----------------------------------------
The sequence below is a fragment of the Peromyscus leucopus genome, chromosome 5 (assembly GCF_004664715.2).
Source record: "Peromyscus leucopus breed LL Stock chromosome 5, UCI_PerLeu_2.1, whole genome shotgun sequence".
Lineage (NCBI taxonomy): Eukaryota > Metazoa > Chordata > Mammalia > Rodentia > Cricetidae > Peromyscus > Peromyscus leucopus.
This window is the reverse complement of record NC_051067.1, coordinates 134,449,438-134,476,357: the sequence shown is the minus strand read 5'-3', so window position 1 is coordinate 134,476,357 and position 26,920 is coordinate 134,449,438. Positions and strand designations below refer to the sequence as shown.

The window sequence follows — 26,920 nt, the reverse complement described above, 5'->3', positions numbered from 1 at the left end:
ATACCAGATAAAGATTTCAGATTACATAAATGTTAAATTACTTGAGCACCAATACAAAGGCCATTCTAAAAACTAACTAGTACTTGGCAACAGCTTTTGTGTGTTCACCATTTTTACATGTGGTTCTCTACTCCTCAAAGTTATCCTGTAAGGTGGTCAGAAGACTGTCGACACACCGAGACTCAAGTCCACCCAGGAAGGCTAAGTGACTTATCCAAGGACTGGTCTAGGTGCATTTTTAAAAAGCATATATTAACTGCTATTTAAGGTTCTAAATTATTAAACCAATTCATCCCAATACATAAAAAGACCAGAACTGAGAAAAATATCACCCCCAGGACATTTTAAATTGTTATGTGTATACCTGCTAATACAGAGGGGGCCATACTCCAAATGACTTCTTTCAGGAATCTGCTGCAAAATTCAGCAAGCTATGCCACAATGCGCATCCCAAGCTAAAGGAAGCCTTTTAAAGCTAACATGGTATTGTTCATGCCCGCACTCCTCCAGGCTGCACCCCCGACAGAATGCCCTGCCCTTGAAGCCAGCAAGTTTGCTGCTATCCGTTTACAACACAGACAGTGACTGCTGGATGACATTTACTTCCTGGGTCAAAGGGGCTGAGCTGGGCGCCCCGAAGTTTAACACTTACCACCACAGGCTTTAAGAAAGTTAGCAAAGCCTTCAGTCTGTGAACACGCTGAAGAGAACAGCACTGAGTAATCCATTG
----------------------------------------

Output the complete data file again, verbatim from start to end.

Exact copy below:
The sequence below is a fragment of the Peromyscus leucopus genome, chromosome 5 (assembly GCF_004664715.2).
Source record: "Peromyscus leucopus breed LL Stock chromosome 5, UCI_PerLeu_2.1, whole genome shotgun sequence".
Lineage (NCBI taxonomy): Eukaryota > Metazoa > Chordata > Mammalia > Rodentia > Cricetidae > Peromyscus > Peromyscus leucopus.
This window is the reverse complement of record NC_051067.1, coordinates 134,449,438-134,476,357: the sequence shown is the minus strand read 5'-3', so window position 1 is coordinate 134,476,357 and position 26,920 is coordinate 134,449,438. Positions and strand designations below refer to the sequence as shown.

The window sequence follows — 26,920 nt, the reverse complement described above, 5'->3', positions numbered from 1 at the left end:
ATACCAGATAAAGATTTCAGATTACATAAATGTTAAATTACTTGAGCACCAATACAAAGGCCATTCTAAAAACTAACTAGTACTTGGCAACAGCTTTTGTGTGTTCACCATTTTTACATGTGGTTCTCTACTCCTCAAAGTTATCCTGTAAGGTGGTCAGAAGACTGTCGACACACCGAGACTCAAGTCCACCCAGGAAGGCTAAGTGACTTATCCAAGGACTGGTCTAGGTGCATTTTTAAAAAGCATATATTAACTGCTATTTAAGGTTCTAAATTATTAAACCAATTCATCCCAATACATAAAAAGACCAGAACTGAGAAAAATATCACCCCCAGGACATTTTAAATTGTTATGTGTATACCTGCTAATACAGAGGGGGCCATACTCCAAATGACTTCTTTCAGGAATCTGCTGCAAAATTCAGCAAGCTATGCCACAATGCGCATCCCAAGCTAAAGGAAGCCTTTTAAAGCTAACATGGTATTGTTCATGCCCGCACTCCTCCAGGCTGCACCCCCGACAGAATGCCCTGCCCTTGAAGCCAGCAAGTTTGCTGCTATCCGTTTACAACACAGACAGTGACTGCTGGATGACATTTACTTCCTGGGTCAAAGGGGCTGAGCTGGGCGCCCCGAAGTTTAACACTTACCACCACAGGCTTTAAGAAAGTTAGCAAAGCCTTCAGTCTGTGAACACGCTGAAGAGAACAGCACTGAGTAATCCATTG